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Cash is no Riskier than Other Forms of Aid. So Why Do We Still Treat In-kind like the Safer Option?

The first in a new series of blogs on cash and voucher assistance and risk, this article from the CALP Network’s Stefan Bumbacher debunks some common myths around the risk of misappropriation and fraud in CVA.

13 March 2019

When we talk about risk in humanitarian programming, we can mean a number of things: the risk of harm to recipients, the risk that the programme will not achieve its intended objective, or the risk that funds or materials will be misappropriated or lost, and not reach their intended recipients. This blog is the first of a series on cash and voucher assistance (CVA) and risk. Before looking into potential risks for recipients of cash or vouchers, we kick this series off with some myth-busting: the risk of misappropriation and fraud in CVA.

For the last two decades, cash and voucher assistance (CVA) has been plagued by the misperception that it is at higher risk of misappropriation and fraud than in-kind. This myth has inhibited efforts to scale up CVA so it can be used whenever it is the most suitable response option.

As confirmed by the CHS Alliance’s humanitarian accountability report, it was already clear by 2005 that CVA can be used to effectively meet humanitarian needs. But it took the sector another ten years to start to fully take advantage of the opportunities of multisector CVA, partially because of the focus on the perceived risks associated with the transfer modality. According to the CALP Network’s 2018 State of the World’s Cash Report, the perception that cash is an inherently risky modality is today still the biggest barrier to more effective and extensive use of CVA.

Taken from the CALP Network’s State of the World’s Cash Report








Humanitarians know that any aid programme carries risk, no matter what transfer modality is used. There is no evidence of cash being more prone to diversion than other modalities.[1] Some studies even suggest that losses from or diversion of cash transfers are around 2% on average,[2] compared with up to 50% for some in-kind assistance.[3][4] But while donors may be able to tolerate diversion of a modest proportion of in-kind aid, they can be much more sensitive to the diversion of cash.  However, because CVA involves fewer intermediaries, in high-risk environments it can be an effective tool to avoid diversion.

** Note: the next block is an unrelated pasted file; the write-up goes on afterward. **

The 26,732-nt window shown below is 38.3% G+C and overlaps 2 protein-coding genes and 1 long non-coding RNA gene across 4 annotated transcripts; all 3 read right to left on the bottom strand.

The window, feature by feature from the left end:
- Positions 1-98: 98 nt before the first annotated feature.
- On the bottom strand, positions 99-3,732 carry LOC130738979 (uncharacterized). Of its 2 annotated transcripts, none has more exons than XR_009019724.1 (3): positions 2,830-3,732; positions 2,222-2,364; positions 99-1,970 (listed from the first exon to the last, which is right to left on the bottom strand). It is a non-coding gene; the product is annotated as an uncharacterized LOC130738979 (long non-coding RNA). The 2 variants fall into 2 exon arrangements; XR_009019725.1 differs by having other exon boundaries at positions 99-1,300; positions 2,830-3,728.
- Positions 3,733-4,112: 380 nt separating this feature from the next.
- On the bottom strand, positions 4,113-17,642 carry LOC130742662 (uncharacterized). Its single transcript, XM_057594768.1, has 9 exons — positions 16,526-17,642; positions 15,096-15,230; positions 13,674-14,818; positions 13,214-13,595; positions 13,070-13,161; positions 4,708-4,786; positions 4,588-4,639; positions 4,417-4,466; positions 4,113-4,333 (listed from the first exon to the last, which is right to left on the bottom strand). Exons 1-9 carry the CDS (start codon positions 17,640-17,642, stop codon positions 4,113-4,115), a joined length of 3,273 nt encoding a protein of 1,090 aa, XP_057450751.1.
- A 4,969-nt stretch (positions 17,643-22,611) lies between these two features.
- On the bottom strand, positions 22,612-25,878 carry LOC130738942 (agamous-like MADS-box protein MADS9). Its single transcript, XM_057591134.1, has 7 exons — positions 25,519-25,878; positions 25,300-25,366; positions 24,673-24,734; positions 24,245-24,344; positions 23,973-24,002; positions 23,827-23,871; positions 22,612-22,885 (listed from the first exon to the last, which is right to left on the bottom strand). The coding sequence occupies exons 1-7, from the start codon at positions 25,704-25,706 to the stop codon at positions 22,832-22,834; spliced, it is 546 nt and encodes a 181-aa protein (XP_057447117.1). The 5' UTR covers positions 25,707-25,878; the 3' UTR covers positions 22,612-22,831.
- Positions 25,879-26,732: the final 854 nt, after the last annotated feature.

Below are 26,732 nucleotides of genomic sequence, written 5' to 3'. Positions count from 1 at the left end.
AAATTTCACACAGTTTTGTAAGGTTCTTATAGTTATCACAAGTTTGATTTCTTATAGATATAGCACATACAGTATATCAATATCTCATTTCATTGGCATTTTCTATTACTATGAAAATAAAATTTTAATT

Most cases of fraud are not attributable to the modality of assistance, but occur around procurement, registration and identification which are essential parts of most humanitarian programmes. The CALP Network’s research on the use of CVA in the high-risk contexts of Mali and Yemen has shown that programmatic risks are mostly context-specific (not only country-specific, but often region- or locality-specific). Risks can, however, manifest themselves differently depending on the modality. They should therefore be assessed on a case-by-case basis and re-evaluated when the context changes.[5] [6]

Meanwhile, the safeguards associated with CVA can make it easier to detect leakage and misappropriation. E-payments can significantly cut the risks of leakage with financial assistance. Using mobile-phone-based money, ATM cards and other digital channels and new technologies, it is easier to ensure that the money goes straight to the people intended, but also trace its progress and avoid the need to transport aid to recipients.[7] [8]

Financial risks and compliance in high-risks environments

An increasingly low risk tolerance is one of the biggest challenges to all types of humanitarian assistance in conflict zones: The Humanitarian Policy Group (HPG) has produced research in Somalia, Yemen and Syria into bank de-risking – “where banks, fearful of regulatory penalties for breaching money-laundering or terrorist financing legislation, shed NGO customers or block financial transactions.” Their research has shown that this reaction has significantly reduced the cash available to the NGO community – in Syria by at least 35%. This combined with increasing risk-aversion among humanitarian agencies[9] means that people in need in the most remote and high-risk areas are in danger of being ignored.